That this Ocean may Rise #FridayFictioneers

Yes!  It’s Friday Fictioneers again and time for something a little different than my fare for the last couple of months.

For those who are as yet searching for the perfect flash fiction exercise, let me explain what Friday Fictioneers is.  Every Wednesday, Madison Woods posts a picture on her blog.  Every Friday, legions of Fictioneers post 100 word (or thereabouts) flash fiction inspired by the picture.  We all read and comment on each other’s work.  It’s a great way to read good stories and get feedback.
I always welcome criticism; without it I can’t improve my writing.  Photo is below, story follows.

That this Ocean may Rise

The surf booms against an alien shore where storm clouds are lingering; for a moment breaking against the deep emerald sky.  But then the wind gusts, gathers, builds; pregnant with rain, it seals them shut again.
Yet someday this ocean may rise, wave upon wave until it spills across the rain dimpled dunes and all is ripples and shimmers and light.  Then the water will follow me to the tall black hill and this time I will not run; I will stand on the highest stone until a wave closes over me, soft and warm as blood.

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About glossarch

The word "glossarch" doesn't exist. At least, not yet. But let's pretend it does for a second. The first part is "gloss," a word that comes to us from Ancient Greek via Latin and English. It means "language." The second part also comes from Ancient Greek and can mean "having power over." So "glossarch" means simply "language controller." So what am I doing making up words? Well, I made up an entire language once. It's called Angosey. So I'm the Glossarch of Angosey. I'm currently a doctorate student in volcano seismology (a branch of geophysics). I enjoy writing fiction and poetry, launching balloons, programming, and hanging out with my lovely wife! Follow me on Twitter! Writing and language creation: @glossarch Balloons and science: @bovineaerospace
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15 Responses to That this Ocean may Rise #FridayFictioneers

  1. conhippy says:

    Awesome. Is the title alternately capitalized on purpose. I see a wave.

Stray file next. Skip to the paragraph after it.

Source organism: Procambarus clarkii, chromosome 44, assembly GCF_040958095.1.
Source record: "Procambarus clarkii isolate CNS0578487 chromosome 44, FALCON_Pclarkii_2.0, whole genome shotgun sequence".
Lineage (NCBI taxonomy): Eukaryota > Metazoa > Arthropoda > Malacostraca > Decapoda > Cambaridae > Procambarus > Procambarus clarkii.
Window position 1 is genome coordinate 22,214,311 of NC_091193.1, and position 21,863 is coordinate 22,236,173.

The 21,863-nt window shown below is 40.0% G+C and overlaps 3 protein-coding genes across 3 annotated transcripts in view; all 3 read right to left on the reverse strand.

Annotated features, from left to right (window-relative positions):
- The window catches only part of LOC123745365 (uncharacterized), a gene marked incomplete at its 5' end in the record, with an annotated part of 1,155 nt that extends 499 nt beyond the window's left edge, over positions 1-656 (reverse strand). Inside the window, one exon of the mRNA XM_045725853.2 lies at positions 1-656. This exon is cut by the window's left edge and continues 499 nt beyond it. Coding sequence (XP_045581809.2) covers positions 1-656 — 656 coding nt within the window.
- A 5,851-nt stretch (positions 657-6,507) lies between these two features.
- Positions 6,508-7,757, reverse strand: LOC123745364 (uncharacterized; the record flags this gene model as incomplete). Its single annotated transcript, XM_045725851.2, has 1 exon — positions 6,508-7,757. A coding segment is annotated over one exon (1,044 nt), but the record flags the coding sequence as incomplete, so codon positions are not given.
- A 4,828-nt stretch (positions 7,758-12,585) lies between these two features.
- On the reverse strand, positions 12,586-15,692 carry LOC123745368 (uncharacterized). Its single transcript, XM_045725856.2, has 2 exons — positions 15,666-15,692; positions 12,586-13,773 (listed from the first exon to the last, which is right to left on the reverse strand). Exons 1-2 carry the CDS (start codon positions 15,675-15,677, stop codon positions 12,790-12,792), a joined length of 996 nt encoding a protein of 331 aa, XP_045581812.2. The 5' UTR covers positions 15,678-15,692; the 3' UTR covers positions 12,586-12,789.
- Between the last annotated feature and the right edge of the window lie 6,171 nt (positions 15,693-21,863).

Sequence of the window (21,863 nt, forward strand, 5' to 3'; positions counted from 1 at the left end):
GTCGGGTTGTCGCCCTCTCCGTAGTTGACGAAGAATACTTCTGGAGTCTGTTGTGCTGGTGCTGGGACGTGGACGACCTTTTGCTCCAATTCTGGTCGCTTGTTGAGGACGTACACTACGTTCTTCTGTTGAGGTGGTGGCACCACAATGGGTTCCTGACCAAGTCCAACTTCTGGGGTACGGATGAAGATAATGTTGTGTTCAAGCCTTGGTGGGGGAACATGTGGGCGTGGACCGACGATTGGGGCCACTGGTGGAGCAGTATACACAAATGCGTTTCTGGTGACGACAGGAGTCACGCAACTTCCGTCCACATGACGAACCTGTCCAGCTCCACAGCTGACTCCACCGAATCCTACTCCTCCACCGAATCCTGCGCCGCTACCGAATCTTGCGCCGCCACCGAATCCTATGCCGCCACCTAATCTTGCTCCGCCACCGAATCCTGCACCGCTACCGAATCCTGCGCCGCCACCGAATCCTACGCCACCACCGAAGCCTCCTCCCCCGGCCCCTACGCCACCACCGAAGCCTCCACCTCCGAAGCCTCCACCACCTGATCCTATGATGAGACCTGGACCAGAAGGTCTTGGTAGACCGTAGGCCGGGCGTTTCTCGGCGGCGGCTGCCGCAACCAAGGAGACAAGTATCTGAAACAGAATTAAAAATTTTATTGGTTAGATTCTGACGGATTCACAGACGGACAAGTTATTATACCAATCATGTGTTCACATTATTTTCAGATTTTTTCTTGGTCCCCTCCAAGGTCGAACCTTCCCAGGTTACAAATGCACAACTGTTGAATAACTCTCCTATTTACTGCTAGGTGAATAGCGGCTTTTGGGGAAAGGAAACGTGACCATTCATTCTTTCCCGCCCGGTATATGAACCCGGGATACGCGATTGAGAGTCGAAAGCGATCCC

2. Brian Benoit says:

    You gave your story an epic feel, and that last sentence, like a pledge, with the description “soft and warm as blood” was amazing. My one critique might be that I got a bit lost in the first couple sentences (because of the “they”s I suppose, tracking what they referred to), but this really comes together nicely at the end. Well done!

  3. enjoyed this so much 🙂

  4. Beautiful, poetic description. With a tranquil attitude toward death. Almost metaphorical in the idea of it washing over the narrator, taking him/her, without fear or struggle. Very deep.

    • Thank you for the kind words. It is interesting that you saw this as a meditation on death. I was not thinking about it that way when I wrote it, but after rereading it with your comments in mind I do agree with you.

  5. rgayer55 says:

    Nice flow to this piece. I really like the last line.

  6. rochellewisoff says:

    I enjoyed the peaceful feeling of this piece.
    http://www.rochelle-wisoff.blogspot.com/2012/08/safe.html

  7. EmmaMc says:

    This is indeed very poetic in the way you have formed pace and rhythm throughout the story. It flows beautifully and the calm welcoming of fate is conveyed perfectly. Well done.

  8. It’s a story of doom and death, but he is ready to receive it..

  9. Linda says:

    What a beautiful description of a world ending, even it if it just one life’s worth 🙂

  10. glossarch says:

    I’m still surprised that people read this as a meditation on dying! I guess it proves the quote “inscription precedes meaning!”

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